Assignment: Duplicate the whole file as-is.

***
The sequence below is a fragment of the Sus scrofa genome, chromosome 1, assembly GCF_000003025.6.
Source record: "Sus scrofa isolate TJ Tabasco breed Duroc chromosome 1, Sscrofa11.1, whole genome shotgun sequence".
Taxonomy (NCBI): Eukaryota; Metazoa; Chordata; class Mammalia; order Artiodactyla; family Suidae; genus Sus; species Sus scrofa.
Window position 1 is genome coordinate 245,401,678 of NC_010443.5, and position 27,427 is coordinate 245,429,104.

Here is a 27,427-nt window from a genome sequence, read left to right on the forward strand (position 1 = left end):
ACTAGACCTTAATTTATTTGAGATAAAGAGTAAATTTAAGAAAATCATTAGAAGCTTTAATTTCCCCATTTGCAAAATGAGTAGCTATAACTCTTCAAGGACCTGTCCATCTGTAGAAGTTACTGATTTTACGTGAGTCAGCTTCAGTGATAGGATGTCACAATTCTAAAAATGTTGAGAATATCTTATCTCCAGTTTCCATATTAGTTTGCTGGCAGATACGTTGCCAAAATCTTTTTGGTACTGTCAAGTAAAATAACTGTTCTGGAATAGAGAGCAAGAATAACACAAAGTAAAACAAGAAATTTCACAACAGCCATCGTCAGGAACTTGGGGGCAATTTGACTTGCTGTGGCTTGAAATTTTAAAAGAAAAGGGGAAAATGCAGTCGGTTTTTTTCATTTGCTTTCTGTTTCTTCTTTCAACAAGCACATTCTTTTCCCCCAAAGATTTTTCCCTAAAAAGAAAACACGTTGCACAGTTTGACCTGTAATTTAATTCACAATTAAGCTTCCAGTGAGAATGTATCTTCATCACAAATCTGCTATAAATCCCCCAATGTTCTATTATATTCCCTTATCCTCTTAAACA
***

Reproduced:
The sequence below is a fragment of the Sus scrofa genome, chromosome 1, assembly GCF_000003025.6.
Source record: "Sus scrofa isolate TJ Tabasco breed Duroc chromosome 1, Sscrofa11.1, whole genome shotgun sequence".
Taxonomy (NCBI): Eukaryota; Metazoa; Chordata; class Mammalia; order Artiodactyla; family Suidae; genus Sus; species Sus scrofa.
Window position 1 is genome coordinate 245,401,678 of NC_010443.5, and position 27,427 is coordinate 245,429,104.

Here is a 27,427-nt window from a genome sequence, read left to right on the forward strand (position 1 = left end):
ACTAGACCTTAATTTATTTGAGATAAAGAGTAAATTTAAGAAAATCATTAGAAGCTTTAATTTCCCCATTTGCAAAATGAGTAGCTATAACTCTTCAAGGACCTGTCCATCTGTAGAAGTTACTGATTTTACGTGAGTCAGCTTCAGTGATAGGATGTCACAATTCTAAAAATGTTGAGAATATCTTATCTCCAGTTTCCATATTAGTTTGCTGGCAGATACGTTGCCAAAATCTTTTTGGTACTGTCAAGTAAAATAACTGTTCTGGAATAGAGAGCAAGAATAACACAAAGTAAAACAAGAAATTTCACAACAGCCATCGTCAGGAACTTGGGGGCAATTTGACTTGCTGTGGCTTGAAATTTTAAAAGAAAAGGGGAAAATGCAGTCGGTTTTTTTCATTTGCTTTCTGTTTCTTCTTTCAACAAGCACATTCTTTTCCCCCAAAGATTTTTCCCTAAAAAGAAAACACGTTGCACAGTTTGACCTGTAATTTAATTCACAATTAAGCTTCCAGTGAGAATGTATCTTCATCACAAATCTGCTATAAATCCCCCAATGTTCTATTATATTCCCTTATCCTCTTAAACA